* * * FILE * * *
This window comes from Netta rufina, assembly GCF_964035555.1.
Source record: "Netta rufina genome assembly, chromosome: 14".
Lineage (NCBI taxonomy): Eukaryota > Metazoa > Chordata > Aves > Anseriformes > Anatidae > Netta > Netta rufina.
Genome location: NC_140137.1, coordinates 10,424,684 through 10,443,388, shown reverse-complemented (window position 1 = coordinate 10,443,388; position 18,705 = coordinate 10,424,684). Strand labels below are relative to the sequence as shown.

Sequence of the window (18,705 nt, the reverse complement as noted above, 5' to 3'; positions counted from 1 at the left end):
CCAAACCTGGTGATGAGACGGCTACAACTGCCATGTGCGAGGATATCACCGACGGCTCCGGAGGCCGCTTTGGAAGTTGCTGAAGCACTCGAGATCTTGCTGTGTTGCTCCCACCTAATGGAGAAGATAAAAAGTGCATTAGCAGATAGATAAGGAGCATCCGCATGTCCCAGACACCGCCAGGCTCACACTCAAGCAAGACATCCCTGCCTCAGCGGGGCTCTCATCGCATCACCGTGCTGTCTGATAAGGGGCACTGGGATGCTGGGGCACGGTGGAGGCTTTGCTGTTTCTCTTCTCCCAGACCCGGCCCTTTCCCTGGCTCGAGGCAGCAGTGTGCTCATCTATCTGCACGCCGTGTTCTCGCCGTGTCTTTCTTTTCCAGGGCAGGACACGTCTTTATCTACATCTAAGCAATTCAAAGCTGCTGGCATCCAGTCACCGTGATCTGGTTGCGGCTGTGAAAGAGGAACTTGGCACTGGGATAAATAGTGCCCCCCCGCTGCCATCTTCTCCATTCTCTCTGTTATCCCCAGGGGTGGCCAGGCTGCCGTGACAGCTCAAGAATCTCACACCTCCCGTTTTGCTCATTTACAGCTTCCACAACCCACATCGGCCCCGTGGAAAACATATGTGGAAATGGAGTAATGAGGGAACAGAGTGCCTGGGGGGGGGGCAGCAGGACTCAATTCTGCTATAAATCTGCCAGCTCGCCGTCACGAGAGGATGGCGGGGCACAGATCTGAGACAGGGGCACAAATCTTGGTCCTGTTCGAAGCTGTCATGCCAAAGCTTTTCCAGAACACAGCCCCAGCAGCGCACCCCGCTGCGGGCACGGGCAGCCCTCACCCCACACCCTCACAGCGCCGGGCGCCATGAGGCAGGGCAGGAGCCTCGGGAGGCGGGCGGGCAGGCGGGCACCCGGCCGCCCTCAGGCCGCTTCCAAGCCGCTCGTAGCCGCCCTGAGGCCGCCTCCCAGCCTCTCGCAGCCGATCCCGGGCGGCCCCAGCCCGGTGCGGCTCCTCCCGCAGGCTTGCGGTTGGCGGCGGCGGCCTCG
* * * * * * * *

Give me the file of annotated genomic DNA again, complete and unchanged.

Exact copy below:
This window comes from Netta rufina, assembly GCF_964035555.1.
Source record: "Netta rufina genome assembly, chromosome: 14".
Lineage (NCBI taxonomy): Eukaryota > Metazoa > Chordata > Aves > Anseriformes > Anatidae > Netta > Netta rufina.
Genome location: NC_140137.1, coordinates 10,424,684 through 10,443,388, shown reverse-complemented (window position 1 = coordinate 10,443,388; position 18,705 = coordinate 10,424,684). Strand labels below are relative to the sequence as shown.

Sequence of the window (18,705 nt, the reverse complement as noted above, 5' to 3'; positions counted from 1 at the left end):
CCAAACCTGGTGATGAGACGGCTACAACTGCCATGTGCGAGGATATCACCGACGGCTCCGGAGGCCGCTTTGGAAGTTGCTGAAGCACTCGAGATCTTGCTGTGTTGCTCCCACCTAATGGAGAAGATAAAAAGTGCATTAGCAGATAGATAAGGAGCATCCGCATGTCCCAGACACCGCCAGGCTCACACTCAAGCAAGACATCCCTGCCTCAGCGGGGCTCTCATCGCATCACCGTGCTGTCTGATAAGGGGCACTGGGATGCTGGGGCACGGTGGAGGCTTTGCTGTTTCTCTTCTCCCAGACCCGGCCCTTTCCCTGGCTCGAGGCAGCAGTGTGCTCATCTATCTGCACGCCGTGTTCTCGCCGTGTCTTTCTTTTCCAGGGCAGGACACGTCTTTATCTACATCTAAGCAATTCAAAGCTGCTGGCATCCAGTCACCGTGATCTGGTTGCGGCTGTGAAAGAGGAACTTGGCACTGGGATAAATAGTGCCCCCCCGCTGCCATCTTCTCCATTCTCTCTGTTATCCCCAGGGGTGGCCAGGCTGCCGTGACAGCTCAAGAATCTCACACCTCCCGTTTTGCTCATTTACAGCTTCCACAACCCACATCGGCCCCGTGGAAAACATATGTGGAAATGGAGTAATGAGGGAACAGAGTGCCTGGGGGGGGGGCAGCAGGACTCAATTCTGCTATAAATCTGCCAGCTCGCCGTCACGAGAGGATGGCGGGGCACAGATCTGAGACAGGGGCACAAATCTTGGTCCTGTTCGAAGCTGTCATGCCAAAGCTTTTCCAGAACACAGCCCCAGCAGCGCACCCCGCTGCGGGCACGGGCAGCCCTCACCCCACACCCTCACAGCGCCGGGCGCCATGAGGCAGGGCAGGAGCCTCGGGAGGCGGGCGGGCAGGCGGGCACCCGGCCGCCCTCAGGCCGCTTCCAAGCCGCTCGTAGCCGCCCTGAGGCCGCCTCCCAGCCTCTCGCAGCCGATCCCGGGCGGCCCCAGCCCGGTGCGGCTCCTCCCGCAGGCTTGCGGTTGGCGGCGGCGGCCTCG